Student Maryam Khan’s experience as an immigrant in the US


OU senior Maryam Khan during her recent trip to Pakistan.

Oakland University senior Maryam Khan grew up in Pakistan until 2011. When her parents separated, Khan’s mother decided to relocate to the U.S. — not only because her family resides there, but because she wanted to support her daughter as a single parent.

“[In Pakistan] —  being a single mom is kind of looked down upon,” Khan said. “[My mom] wanted to move and give me a better opportunity to learn and become somebody.”

Khan’s mother was a housewife one day and the sole provider of her daughter the next, which made Khan more confident in herself as a young girl and gave her someone to admire. 

“[Living in the U.S.] taught me and my mom to learn how to be more independent and take care of ourselves instead of being taken care of,” she said. 

The experience was anything but easy. Khan and her mother had to leave behind the familiarities of Pakistan for a foreign land with a different language and an entirely different governmental system. 

“In a [middle school] class, I had no idea what the two main forms of [political parties were],” Khan said. “[My teacher] got so mad at me. She said, ‘this is basic knowledge.’ It took me a few years to catch up.”

Khan didn’t have help in learning about America’s government, but she did have a secret weapon when it came to learning the English language — television. Specifically, Disney Channel shows such as “Hannah Montana.”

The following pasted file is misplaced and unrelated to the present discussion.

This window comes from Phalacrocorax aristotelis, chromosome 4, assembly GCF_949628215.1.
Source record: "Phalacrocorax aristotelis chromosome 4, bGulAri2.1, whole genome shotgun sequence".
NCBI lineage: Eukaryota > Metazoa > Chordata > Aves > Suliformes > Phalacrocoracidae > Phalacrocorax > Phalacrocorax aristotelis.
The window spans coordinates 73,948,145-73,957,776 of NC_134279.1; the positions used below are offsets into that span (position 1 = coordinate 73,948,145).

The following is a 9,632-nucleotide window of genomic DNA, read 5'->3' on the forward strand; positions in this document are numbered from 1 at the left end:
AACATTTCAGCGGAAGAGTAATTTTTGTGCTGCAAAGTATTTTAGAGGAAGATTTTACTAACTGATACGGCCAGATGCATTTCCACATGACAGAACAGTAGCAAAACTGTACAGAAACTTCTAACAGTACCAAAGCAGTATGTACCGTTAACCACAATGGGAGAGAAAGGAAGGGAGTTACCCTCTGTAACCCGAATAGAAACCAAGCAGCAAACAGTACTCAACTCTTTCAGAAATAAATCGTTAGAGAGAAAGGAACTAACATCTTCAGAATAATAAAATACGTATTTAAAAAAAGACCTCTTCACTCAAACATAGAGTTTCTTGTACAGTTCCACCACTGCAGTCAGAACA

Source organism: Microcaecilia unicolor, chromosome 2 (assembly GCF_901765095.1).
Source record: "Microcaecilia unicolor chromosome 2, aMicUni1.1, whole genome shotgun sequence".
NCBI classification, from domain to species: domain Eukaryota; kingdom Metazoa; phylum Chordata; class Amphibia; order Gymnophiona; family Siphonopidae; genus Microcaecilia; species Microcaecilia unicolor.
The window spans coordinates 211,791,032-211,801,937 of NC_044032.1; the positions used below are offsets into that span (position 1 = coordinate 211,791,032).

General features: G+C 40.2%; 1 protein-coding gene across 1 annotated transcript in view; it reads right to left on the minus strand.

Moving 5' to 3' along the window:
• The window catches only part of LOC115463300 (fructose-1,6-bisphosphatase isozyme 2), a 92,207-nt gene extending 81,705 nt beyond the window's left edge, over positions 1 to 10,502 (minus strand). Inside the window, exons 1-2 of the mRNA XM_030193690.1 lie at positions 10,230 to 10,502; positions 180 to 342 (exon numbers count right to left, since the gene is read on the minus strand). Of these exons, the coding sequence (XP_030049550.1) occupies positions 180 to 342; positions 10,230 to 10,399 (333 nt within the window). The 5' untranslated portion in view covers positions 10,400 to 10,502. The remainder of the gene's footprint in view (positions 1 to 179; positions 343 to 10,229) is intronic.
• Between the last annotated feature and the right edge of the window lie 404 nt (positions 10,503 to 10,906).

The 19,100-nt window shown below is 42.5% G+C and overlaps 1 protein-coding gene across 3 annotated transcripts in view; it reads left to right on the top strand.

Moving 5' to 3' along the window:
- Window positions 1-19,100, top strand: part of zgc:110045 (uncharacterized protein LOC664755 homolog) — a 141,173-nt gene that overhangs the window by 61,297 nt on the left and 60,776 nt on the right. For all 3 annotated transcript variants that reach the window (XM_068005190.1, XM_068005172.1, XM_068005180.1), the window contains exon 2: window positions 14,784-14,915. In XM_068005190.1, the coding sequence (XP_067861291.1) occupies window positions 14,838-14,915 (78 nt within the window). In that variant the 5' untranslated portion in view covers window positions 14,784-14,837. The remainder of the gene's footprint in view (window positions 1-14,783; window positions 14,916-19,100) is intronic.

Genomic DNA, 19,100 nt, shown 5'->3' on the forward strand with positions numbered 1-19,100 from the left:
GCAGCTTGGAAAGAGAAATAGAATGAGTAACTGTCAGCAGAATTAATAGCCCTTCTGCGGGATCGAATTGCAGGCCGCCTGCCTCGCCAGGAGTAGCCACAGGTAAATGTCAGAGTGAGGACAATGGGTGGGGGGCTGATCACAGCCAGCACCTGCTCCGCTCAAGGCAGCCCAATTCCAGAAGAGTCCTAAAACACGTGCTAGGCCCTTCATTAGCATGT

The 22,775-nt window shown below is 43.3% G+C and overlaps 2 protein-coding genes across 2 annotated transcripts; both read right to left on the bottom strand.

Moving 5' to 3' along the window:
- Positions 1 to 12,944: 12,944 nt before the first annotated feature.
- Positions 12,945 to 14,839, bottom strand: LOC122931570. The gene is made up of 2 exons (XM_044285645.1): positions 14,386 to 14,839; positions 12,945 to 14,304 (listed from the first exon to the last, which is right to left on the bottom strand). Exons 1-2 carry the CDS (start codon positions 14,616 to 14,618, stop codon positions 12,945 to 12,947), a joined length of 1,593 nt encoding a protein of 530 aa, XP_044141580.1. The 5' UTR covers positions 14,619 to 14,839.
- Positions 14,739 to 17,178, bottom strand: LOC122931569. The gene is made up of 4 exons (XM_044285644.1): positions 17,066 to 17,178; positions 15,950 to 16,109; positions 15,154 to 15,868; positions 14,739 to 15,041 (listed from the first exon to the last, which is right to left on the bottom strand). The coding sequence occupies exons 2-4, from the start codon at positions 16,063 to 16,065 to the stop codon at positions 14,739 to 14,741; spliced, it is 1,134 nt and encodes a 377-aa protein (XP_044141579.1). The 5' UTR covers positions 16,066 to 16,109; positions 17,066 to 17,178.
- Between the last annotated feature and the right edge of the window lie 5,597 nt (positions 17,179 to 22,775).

“[Watching television] was really helpful, because you can pick up on accents and the way you pronounce certain words,” she said. “I would watch with subtitles and I would read what they were saying and listen to how they’re saying it.”

Khan believes the most difficult challenge she had to overcome was the pressure she felt — not only as an immigrant, but as a preteen — to conform to society’s standards in the U.S.

“I still had an accent, which is not the end of the world, but to me — it was kind of making me stand out, and I did not want to stand out,” Khan said. “I wanted to blend in, so I worked so hard to get rid of my accent — which is sad.”

After moving to the U.S., Khan thought she would never travel to Pakistan again. That was until her family decided a reunion was long overdue, and Khan returned to her homeland during the first two weeks of October 2022. 

“[We reunited with] my aunt, my cousins,” she said. “We saw some extended family members that we haven’t seen in years [and] old neighbors we lived near, because [my extended family and I] all grew up in the same area.” 

Much like how she felt moving to the U.S., Khan was nervous to go back to Pakistan. 

“I was nervous at first because it’s been so long for me,” Khan said. “From what I was hearing in America, [Pakistan] is so different now than it was back then. I was nervous that it wasn’t gonna be what I thought it was gonna be.”

Khan’s fears were partially proven wrong when she saw how much Pakistan had changed — as she says, “for the better.”

“[In the U.S.] we work to live, and over there people live to work,” she said. 

Visiting Pakistan made Khan reminisce on her days as a child before moving to the U.S. to become the person she is today. When Khan first moved to the U.S., Miley Cyrus was her hero. Today, Khan realizes that the heroes of her childhood have changed. 

“[My mom] is my hero, because she came to a foreign country and despite all the hardships, all of the discrimination, the language barriers and the cultural differences — she managed to still stay strong and raised me to be an independent woman,” Khan said.